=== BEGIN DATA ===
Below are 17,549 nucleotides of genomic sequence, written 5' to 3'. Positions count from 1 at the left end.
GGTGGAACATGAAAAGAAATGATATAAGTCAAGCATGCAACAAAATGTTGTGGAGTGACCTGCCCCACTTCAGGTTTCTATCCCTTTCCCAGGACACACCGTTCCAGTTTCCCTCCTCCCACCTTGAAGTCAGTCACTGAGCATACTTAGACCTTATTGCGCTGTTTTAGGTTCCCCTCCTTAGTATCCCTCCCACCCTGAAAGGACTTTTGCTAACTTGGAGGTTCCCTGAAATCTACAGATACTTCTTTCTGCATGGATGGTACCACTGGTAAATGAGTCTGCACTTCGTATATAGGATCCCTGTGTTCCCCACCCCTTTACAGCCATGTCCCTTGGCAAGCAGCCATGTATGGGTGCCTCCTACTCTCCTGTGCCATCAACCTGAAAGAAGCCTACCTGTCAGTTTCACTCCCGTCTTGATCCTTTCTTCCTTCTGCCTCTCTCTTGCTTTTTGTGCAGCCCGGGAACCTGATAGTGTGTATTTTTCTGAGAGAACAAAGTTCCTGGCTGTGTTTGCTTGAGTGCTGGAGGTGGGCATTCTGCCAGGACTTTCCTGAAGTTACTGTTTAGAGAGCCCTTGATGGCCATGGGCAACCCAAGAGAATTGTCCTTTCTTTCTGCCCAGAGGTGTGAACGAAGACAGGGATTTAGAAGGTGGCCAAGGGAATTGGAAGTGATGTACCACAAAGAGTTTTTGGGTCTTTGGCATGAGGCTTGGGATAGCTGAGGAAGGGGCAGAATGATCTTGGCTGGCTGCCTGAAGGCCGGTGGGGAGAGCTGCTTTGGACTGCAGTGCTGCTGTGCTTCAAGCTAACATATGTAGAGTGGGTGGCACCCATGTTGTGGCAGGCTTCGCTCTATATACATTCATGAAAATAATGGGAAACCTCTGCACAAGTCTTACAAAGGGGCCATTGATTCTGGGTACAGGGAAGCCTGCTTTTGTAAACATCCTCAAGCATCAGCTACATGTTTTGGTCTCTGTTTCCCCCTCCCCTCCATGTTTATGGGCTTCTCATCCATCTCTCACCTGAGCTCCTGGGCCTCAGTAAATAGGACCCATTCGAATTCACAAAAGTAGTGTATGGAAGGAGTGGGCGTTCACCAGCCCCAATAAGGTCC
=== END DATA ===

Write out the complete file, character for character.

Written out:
Below are 17,549 nucleotides of genomic sequence, written 5' to 3'. Positions count from 1 at the left end.
GGTGGAACATGAAAAGAAATGATATAAGTCAAGCATGCAACAAAATGTTGTGGAGTGACCTGCCCCACTTCAGGTTTCTATCCCTTTCCCAGGACACACCGTTCCAGTTTCCCTCCTCCCACCTTGAAGTCAGTCACTGAGCATACTTAGACCTTATTGCGCTGTTTTAGGTTCCCCTCCTTAGTATCCCTCCCACCCTGAAAGGACTTTTGCTAACTTGGAGGTTCCCTGAAATCTACAGATACTTCTTTCTGCATGGATGGTACCACTGGTAAATGAGTCTGCACTTCGTATATAGGATCCCTGTGTTCCCCACCCCTTTACAGCCATGTCCCTTGGCAAGCAGCCATGTATGGGTGCCTCCTACTCTCCTGTGCCATCAACCTGAAAGAAGCCTACCTGTCAGTTTCACTCCCGTCTTGATCCTTTCTTCCTTCTGCCTCTCTCTTGCTTTTTGTGCAGCCCGGGAACCTGATAGTGTGTATTTTTCTGAGAGAACAAAGTTCCTGGCTGTGTTTGCTTGAGTGCTGGAGGTGGGCATTCTGCCAGGACTTTCCTGAAGTTACTGTTTAGAGAGCCCTTGATGGCCATGGGCAACCCAAGAGAATTGTCCTTTCTTTCTGCCCAGAGGTGTGAACGAAGACAGGGATTTAGAAGGTGGCCAAGGGAATTGGAAGTGATGTACCACAAAGAGTTTTTGGGTCTTTGGCATGAGGCTTGGGATAGCTGAGGAAGGGGCAGAATGATCTTGGCTGGCTGCCTGAAGGCCGGTGGGGAGAGCTGCTTTGGACTGCAGTGCTGCTGTGCTTCAAGCTAACATATGTAGAGTGGGTGGCACCCATGTTGTGGCAGGCTTCGCTCTATATACATTCATGAAAATAATGGGAAACCTCTGCACAAGTCTTACAAAGGGGCCATTGATTCTGGGTACAGGGAAGCCTGCTTTTGTAAACATCCTCAAGCATCAGCTACATGTTTTGGTCTCTGTTTCCCCCTCCCCTCCATGTTTATGGGCTTCTCATCCATCTCTCACCTGAGCTCCTGGGCCTCAGTAAATAGGACCCATTCGAATTCACAAAAGTAGTGTATGGAAGGAGTGGGCGTTCACCAGCCCCAATAAGGTCC